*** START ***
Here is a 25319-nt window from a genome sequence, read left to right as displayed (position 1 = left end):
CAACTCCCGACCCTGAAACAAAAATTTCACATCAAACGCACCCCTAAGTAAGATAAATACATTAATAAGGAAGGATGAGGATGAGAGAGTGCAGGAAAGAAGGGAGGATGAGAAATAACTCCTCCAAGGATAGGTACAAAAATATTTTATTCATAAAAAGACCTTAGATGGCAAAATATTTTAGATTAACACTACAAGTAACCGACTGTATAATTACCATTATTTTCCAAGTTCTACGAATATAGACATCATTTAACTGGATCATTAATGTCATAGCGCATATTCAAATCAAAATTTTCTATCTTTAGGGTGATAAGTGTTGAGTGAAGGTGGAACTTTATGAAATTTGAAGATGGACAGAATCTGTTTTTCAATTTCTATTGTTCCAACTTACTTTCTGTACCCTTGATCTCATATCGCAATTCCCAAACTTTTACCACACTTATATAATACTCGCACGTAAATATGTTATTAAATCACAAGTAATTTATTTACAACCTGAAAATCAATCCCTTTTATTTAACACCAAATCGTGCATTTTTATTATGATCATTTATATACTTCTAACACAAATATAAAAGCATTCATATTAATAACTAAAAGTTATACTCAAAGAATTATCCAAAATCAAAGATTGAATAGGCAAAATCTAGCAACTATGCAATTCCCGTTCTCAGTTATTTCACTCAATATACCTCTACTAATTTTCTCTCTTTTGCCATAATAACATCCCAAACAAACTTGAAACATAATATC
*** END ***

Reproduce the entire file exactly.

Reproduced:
Here is a 25319-nt window from a genome sequence, read left to right as displayed (position 1 = left end):
CAACTCCCGACCCTGAAACAAAAATTTCACATCAAACGCACCCCTAAGTAAGATAAATACATTAATAAGGAAGGATGAGGATGAGAGAGTGCAGGAAAGAAGGGAGGATGAGAAATAACTCCTCCAAGGATAGGTACAAAAATATTTTATTCATAAAAAGACCTTAGATGGCAAAATATTTTAGATTAACACTACAAGTAACCGACTGTATAATTACCATTATTTTCCAAGTTCTACGAATATAGACATCATTTAACTGGATCATTAATGTCATAGCGCATATTCAAATCAAAATTTTCTATCTTTAGGGTGATAAGTGTTGAGTGAAGGTGGAACTTTATGAAATTTGAAGATGGACAGAATCTGTTTTTCAATTTCTATTGTTCCAACTTACTTTCTGTACCCTTGATCTCATATCGCAATTCCCAAACTTTTACCACACTTATATAATACTCGCACGTAAATATGTTATTAAATCACAAGTAATTTATTTACAACCTGAAAATCAATCCCTTTTATTTAACACCAAATCGTGCATTTTTATTATGATCATTTATATACTTCTAACACAAATATAAAAGCATTCATATTAATAACTAAAAGTTATACTCAAAGAATTATCCAAAATCAAAGATTGAATAGGCAAAATCTAGCAACTATGCAATTCCCGTTCTCAGTTATTTCACTCAATATACCTCTACTAATTTTCTCTCTTTTGCCATAATAACATCCCAAACAAACTTGAAACATAATATC